Mar. 10, 2015 by Darius
After Russian opposition politician Boris Nemtsov was assassinated in Moscow last week, Russian authorities have rounded up five suspects in the case. The suspects, including the alleged mastermind of the killings, are all Chechens. The claim that the killers had an Islamist motive is ridiculous, but Chechens have a long and decorated history as hired guns in Russia.
Chechen gangs first appeared in Moscow during the 1980s. Soon, thanks to their unhesitating use of violence, Chechen criminals controlled large portions of the Moscow underworld, confronting and forcing out many established gangs.
After the fall of the Soviet Union, the Chechen mafia in Moscow thrived. The Chechen mafia also developed connections to the Chechen separatist movement (sort of like Irish-Americans in Boston sending money to the IRA). After the First Chechen War (1994-1996), during Chechnya’s period of quasi-independence, the Chechen mafia operated extensively in Chechnya itself, engaging in kidnappings for ransom, gun smuggling, oil smuggling, and money laundering. The level of lawlessness in Chechnya was cited by some as a reason the Russian government sought to reestablish control over Chechnya, resulting in the Second Chechen War (1999-2000+). Since then, the Chechen mafia has remained a formidable force in the Russian criminal world and has been implicated in several prominent contract killings.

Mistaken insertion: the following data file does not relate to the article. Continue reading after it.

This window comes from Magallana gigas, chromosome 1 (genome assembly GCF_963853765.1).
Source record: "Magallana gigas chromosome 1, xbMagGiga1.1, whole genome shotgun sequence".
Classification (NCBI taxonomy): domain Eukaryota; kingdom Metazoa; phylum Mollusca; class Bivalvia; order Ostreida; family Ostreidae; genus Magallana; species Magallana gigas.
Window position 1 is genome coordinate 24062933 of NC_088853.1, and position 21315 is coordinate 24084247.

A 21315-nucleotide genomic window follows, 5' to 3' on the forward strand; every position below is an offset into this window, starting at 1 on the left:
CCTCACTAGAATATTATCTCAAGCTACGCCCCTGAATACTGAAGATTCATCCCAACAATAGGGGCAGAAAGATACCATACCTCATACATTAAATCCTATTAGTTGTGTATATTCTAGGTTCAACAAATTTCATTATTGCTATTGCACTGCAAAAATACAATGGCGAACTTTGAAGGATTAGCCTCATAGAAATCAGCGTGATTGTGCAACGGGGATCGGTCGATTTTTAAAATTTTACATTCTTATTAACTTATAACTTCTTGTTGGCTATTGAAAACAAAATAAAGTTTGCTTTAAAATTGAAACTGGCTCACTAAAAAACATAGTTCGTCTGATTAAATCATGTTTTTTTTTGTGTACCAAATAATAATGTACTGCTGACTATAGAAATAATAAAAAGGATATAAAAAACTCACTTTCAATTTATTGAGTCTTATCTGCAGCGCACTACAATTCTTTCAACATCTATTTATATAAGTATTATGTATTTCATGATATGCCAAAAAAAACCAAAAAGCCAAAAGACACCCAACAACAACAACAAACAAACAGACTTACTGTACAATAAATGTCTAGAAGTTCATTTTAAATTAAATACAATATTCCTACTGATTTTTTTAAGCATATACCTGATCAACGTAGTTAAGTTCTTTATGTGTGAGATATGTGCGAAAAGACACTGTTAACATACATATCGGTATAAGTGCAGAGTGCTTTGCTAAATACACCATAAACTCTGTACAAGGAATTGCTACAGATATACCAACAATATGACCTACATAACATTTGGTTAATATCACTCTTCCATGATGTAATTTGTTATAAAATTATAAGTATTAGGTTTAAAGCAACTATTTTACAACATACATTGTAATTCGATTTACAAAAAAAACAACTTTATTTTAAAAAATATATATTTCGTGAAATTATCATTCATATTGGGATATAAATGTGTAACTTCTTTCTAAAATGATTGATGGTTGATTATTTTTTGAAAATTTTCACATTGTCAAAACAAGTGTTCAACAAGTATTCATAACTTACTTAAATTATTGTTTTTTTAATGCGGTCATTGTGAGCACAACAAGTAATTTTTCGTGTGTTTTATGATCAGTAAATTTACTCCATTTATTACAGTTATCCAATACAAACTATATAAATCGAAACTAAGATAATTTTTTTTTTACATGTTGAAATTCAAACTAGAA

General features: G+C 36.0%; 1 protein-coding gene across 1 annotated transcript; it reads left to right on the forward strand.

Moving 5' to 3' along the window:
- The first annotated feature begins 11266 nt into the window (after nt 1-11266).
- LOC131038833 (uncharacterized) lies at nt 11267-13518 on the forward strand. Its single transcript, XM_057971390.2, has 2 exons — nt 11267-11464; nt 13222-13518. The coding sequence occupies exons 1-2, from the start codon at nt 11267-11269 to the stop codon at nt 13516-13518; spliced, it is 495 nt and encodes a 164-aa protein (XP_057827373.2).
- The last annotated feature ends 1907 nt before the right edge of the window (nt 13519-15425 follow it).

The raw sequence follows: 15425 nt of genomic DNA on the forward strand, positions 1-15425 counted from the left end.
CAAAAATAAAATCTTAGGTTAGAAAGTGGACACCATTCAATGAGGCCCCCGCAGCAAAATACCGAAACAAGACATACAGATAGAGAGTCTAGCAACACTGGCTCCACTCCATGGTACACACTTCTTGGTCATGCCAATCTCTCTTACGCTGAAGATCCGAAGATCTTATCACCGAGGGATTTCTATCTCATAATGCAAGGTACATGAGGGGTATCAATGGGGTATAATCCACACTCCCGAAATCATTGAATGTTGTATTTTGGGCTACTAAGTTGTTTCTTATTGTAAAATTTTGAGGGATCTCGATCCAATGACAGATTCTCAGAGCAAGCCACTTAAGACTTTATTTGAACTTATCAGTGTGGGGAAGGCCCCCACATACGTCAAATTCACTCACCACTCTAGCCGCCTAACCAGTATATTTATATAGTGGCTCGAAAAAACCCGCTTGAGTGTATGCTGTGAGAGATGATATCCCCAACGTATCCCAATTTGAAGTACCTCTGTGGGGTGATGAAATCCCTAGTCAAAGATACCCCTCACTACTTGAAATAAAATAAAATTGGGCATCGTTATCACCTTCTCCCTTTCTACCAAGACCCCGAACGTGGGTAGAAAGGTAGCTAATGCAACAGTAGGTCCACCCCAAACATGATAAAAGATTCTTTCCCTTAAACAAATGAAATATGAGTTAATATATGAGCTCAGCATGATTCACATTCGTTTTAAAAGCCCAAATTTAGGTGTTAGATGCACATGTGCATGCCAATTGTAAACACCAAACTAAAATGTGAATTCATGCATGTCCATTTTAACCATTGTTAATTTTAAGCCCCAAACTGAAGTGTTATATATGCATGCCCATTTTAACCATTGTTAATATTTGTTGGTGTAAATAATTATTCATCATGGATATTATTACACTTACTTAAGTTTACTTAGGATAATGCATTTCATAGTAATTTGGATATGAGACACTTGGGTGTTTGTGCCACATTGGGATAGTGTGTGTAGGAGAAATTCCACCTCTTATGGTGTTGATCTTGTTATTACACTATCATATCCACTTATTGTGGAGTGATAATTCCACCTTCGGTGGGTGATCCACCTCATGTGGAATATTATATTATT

Within the Russian military, some Chechens now fight on the side of the Russian government. Chechen counterterrorism units in Chechnya are considered some of Russia’s best and most loyal soldiers. The man who allegedly killed Nemstov, Zaur Dadaev, was in such a unit. In fact, he had served in the Russian military for 11 years and was repeatedly decorated and known as a Putin devotee.
The narrative the Russian government is pushing is one of a loyal soldier who goes rogue in one of the most secure places in Russia and, for his own (maybe Islamist) reasons, kills someone his former boss just happened to want dead.